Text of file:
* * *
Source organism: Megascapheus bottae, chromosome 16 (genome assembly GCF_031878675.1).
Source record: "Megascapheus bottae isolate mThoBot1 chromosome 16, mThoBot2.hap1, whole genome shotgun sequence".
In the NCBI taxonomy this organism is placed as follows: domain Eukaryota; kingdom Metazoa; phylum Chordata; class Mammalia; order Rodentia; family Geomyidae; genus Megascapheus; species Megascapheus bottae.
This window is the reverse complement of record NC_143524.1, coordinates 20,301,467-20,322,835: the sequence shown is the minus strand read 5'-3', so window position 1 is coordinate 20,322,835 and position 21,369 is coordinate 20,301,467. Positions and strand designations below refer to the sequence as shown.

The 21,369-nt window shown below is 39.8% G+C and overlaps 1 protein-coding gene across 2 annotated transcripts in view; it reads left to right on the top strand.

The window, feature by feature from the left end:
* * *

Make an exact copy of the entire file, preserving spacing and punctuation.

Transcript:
Source organism: Megascapheus bottae, chromosome 16 (genome assembly GCF_031878675.1).
Source record: "Megascapheus bottae isolate mThoBot1 chromosome 16, mThoBot2.hap1, whole genome shotgun sequence".
In the NCBI taxonomy this organism is placed as follows: domain Eukaryota; kingdom Metazoa; phylum Chordata; class Mammalia; order Rodentia; family Geomyidae; genus Megascapheus; species Megascapheus bottae.
This window is the reverse complement of record NC_143524.1, coordinates 20,301,467-20,322,835: the sequence shown is the minus strand read 5'-3', so window position 1 is coordinate 20,322,835 and position 21,369 is coordinate 20,301,467. Positions and strand designations below refer to the sequence as shown.

The 21,369-nt window shown below is 39.8% G+C and overlaps 1 protein-coding gene across 2 annotated transcripts in view; it reads left to right on the top strand.

The window, feature by feature from the left end: